James Spann: Alabama’s best chance of storms south, west of Birmingham today

James Spann has the Alabama forecast for the beginning of the work week from Alabama NewsCenter on Vimeo.

A FEW STORMS LATER TODAY: A drier air mass is over northeast Alabama today, so showers should be very hard to find there. The best chance of scattered storms this afternoon will be from Birmingham south and west, where deeper moisture lingers. Otherwise, today will be a typical hot August day with a partly sunny sky and a high in the low 90s for most communities.

TOMORROW/WEDNESDAY: Moisture levels will rise over northeast Alabama, so a few pop-up storms are possible pretty much statewide on these two days, but they will be widely scattered and mostly during the afternoon and evening. The chance of any one spot getting wet both days is about 1 in 4, and the high will stay in the low 90s. A few spots could reach the mid 90s, especially over west Alabama.

THURSDAY/FRIDAY: The ridge across the region will weaken, and as the air becomes more unstable, we should see a general increase in the number of scattered showers and thunderstorms. The chance of a storm for any given community is around 40 percent Thursday and 60 percent Friday. The high will be around 90 Thursday, but in the mid to upper 80s Friday with an increase in clouds and showers.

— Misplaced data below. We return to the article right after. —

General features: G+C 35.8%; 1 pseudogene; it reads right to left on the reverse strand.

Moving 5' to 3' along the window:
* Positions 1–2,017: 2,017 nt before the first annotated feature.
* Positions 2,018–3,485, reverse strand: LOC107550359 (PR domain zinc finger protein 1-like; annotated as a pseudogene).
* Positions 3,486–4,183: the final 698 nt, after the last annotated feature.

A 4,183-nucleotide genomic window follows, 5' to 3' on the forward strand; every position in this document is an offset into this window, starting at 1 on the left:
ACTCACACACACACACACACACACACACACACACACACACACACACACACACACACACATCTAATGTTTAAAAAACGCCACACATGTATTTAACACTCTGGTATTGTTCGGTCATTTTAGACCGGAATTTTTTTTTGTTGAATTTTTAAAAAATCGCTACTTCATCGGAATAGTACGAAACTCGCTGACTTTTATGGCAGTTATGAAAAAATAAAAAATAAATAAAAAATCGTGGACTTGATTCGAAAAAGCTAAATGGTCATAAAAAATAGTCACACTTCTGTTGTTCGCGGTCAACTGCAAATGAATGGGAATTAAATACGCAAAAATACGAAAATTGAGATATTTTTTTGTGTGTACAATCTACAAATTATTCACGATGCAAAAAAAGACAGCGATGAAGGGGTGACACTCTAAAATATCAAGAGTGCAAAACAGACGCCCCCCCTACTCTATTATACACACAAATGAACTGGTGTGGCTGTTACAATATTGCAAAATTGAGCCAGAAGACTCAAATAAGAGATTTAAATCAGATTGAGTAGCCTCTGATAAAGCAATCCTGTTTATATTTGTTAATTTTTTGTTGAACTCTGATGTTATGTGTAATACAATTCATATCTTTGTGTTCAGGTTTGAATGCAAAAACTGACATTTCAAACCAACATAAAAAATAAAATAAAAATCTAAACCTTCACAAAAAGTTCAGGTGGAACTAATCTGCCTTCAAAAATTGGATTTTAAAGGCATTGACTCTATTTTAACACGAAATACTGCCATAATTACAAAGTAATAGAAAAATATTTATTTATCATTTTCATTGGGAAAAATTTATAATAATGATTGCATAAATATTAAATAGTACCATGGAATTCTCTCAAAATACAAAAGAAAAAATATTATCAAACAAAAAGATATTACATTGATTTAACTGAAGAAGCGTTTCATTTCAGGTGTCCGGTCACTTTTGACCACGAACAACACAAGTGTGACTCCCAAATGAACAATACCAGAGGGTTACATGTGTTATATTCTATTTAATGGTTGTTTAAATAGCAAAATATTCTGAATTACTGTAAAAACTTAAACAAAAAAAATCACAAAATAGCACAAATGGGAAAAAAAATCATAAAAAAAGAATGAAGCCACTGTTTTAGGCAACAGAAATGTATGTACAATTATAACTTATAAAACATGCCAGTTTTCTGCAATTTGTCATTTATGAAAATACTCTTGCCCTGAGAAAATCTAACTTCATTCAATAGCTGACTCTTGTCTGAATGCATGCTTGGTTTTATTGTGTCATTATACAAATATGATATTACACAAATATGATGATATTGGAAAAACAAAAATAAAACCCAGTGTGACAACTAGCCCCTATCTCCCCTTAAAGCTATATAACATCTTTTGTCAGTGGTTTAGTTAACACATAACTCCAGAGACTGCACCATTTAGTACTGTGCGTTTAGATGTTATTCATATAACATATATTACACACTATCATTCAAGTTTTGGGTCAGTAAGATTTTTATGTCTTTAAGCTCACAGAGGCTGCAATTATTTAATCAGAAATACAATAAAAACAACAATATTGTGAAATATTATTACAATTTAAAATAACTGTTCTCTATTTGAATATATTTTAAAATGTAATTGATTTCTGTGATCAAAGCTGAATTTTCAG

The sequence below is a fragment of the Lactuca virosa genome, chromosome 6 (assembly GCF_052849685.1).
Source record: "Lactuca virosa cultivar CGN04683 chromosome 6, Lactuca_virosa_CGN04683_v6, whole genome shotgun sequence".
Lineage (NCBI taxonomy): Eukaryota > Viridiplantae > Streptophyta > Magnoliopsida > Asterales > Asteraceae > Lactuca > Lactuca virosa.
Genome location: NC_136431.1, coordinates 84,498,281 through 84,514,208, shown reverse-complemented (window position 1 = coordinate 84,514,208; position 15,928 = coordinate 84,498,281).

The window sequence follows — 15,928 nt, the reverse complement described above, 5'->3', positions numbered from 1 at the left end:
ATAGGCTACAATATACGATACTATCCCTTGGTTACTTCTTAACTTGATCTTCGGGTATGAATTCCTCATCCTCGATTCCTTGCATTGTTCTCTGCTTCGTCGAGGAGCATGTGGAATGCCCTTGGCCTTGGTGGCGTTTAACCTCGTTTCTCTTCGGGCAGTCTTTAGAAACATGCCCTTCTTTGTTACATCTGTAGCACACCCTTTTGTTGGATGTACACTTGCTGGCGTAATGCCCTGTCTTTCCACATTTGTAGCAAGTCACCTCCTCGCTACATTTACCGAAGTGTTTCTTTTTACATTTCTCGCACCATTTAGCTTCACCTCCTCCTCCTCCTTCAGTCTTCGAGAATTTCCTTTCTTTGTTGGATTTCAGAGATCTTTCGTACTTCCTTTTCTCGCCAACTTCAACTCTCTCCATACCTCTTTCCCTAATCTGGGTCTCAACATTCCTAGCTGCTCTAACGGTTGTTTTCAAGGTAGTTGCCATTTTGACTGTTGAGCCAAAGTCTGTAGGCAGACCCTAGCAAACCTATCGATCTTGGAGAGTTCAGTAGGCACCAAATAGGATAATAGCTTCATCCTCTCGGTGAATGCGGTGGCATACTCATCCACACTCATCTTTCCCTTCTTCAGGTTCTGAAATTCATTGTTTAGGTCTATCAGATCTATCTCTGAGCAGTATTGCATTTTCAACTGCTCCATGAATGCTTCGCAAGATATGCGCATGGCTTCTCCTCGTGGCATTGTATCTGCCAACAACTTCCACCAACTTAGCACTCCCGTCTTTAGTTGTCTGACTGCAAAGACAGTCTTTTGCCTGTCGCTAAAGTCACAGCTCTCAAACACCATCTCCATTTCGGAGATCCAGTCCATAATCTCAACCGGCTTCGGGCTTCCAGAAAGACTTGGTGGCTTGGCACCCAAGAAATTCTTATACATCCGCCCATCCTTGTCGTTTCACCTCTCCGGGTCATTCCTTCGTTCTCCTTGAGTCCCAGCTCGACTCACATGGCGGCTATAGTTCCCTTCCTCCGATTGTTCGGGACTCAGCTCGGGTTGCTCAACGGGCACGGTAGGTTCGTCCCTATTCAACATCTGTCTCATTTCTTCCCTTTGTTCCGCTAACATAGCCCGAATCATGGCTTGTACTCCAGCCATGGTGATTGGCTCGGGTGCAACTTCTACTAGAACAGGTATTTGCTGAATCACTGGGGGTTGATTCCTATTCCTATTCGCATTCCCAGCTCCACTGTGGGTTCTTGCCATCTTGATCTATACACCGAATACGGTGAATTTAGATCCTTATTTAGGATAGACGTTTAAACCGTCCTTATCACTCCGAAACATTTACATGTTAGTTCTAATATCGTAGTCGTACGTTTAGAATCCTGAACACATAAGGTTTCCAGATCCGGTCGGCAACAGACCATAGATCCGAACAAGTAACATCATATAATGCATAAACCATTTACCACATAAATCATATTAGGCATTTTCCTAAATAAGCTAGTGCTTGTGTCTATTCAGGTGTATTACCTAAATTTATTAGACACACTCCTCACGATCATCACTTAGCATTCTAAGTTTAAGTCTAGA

THE ALABAMA WEEKEND: Not much change; the sky will be occasionally cloudy with scattered to numerous showers and thunderstorms. The best chance of showers and storms will come from 1 until 11 p.m., and highs will remain in the mid to upper 80s.

NEXT WEEK: We will roll with the standard summer forecast for much of the week — partly sunny days with scattered, mostly afternoon and evening showers and thunderstorms. Highs will be close to 90.

TROPICS: The Atlantic basin remains very quiet. A disturbance in the North Atlantic far from land is drifting south; it has only a 20 percent chance of development because of strong upper-air winds.

ON THIS DATE IN 2004: Charley moved into the Florida Gulf Coast south of Tampa Bay near Punta Gorda with sustained winds of 150 mph, a strong category four hurricane. It was one of four hurricanes that made landfall or had a direct impact on the Sunshine State that season. Charley was initially expected to hit farther north in Tampa, and caught many Floridians off guard because of a sudden change in the storm’s track as it approached the state. Along its path, Charley caused 10 deaths and $16.9 billion in damage to insured residential property, making it the second-costliest hurricane in United States history at the time. Charley was a compact, fast-moving storm, which limited the scope and severity of the damage.

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